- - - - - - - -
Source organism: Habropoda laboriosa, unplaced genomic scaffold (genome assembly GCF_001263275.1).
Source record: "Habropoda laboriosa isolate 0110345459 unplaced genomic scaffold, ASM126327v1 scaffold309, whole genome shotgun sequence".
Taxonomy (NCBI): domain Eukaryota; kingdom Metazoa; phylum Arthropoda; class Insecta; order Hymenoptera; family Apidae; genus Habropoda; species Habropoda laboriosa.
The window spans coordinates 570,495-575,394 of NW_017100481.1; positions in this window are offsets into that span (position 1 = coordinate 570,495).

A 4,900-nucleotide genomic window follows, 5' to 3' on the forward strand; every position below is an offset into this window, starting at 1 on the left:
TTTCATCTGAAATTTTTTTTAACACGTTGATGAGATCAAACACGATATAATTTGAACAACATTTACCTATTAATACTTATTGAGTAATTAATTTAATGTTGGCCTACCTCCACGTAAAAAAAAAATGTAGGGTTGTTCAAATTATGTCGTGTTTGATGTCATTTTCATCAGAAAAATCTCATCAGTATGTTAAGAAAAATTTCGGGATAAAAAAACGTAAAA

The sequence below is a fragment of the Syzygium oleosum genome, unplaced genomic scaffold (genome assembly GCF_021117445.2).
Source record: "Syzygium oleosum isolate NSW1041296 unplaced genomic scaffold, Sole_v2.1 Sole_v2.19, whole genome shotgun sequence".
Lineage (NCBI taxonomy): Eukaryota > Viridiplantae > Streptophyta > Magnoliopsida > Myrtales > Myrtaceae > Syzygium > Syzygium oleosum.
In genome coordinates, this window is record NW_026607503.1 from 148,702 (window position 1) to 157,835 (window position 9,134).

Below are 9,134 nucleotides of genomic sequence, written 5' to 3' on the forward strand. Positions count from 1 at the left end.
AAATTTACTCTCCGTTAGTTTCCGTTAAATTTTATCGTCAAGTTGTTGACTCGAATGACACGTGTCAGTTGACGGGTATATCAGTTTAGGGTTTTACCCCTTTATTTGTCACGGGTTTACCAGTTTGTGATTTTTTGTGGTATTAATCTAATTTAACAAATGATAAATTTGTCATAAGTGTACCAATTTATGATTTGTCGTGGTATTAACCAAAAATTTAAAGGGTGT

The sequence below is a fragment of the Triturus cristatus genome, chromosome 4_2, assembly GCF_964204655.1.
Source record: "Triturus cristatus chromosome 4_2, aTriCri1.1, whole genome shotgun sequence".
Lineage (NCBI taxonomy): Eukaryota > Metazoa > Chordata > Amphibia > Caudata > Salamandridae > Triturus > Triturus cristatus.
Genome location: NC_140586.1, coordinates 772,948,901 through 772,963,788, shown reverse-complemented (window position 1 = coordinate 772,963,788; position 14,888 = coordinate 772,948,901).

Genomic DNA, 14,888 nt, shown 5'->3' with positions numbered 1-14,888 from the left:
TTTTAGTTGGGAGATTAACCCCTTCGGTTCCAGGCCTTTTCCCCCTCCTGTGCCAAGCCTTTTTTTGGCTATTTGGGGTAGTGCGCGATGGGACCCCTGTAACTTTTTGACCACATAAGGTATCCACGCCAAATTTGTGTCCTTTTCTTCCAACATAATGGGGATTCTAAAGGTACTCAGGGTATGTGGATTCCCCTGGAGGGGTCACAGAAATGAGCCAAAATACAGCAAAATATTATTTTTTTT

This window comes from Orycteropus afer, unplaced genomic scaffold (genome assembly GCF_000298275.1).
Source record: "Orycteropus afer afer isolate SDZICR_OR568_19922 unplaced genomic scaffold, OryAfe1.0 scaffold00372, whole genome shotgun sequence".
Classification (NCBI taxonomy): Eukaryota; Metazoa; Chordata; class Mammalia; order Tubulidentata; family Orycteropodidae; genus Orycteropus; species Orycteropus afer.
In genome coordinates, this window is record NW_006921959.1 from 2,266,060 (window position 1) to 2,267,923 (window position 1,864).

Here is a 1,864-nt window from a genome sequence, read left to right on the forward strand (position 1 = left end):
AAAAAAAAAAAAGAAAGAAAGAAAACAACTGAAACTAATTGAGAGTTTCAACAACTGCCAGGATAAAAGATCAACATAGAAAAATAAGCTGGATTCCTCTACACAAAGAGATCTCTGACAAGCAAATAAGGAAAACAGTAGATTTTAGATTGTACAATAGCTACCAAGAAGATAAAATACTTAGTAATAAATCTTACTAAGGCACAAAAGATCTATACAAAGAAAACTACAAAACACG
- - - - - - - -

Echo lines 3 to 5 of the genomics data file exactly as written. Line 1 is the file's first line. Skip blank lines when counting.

Taxonomy (NCBI): domain Eukaryota; kingdom Metazoa; phylum Arthropoda; class Insecta; order Hymenoptera; family Apidae; genus Habropoda; species Habropoda laboriosa.
The window spans coordinates 570,495-575,394 of NW_017100481.1; positions in this window are offsets into that span (position 1 = coordinate 570,495).

A 4,900-nucleotide genomic window follows, 5' to 3' on the forward strand; every position below is an offset into this window, starting at 1 on the left: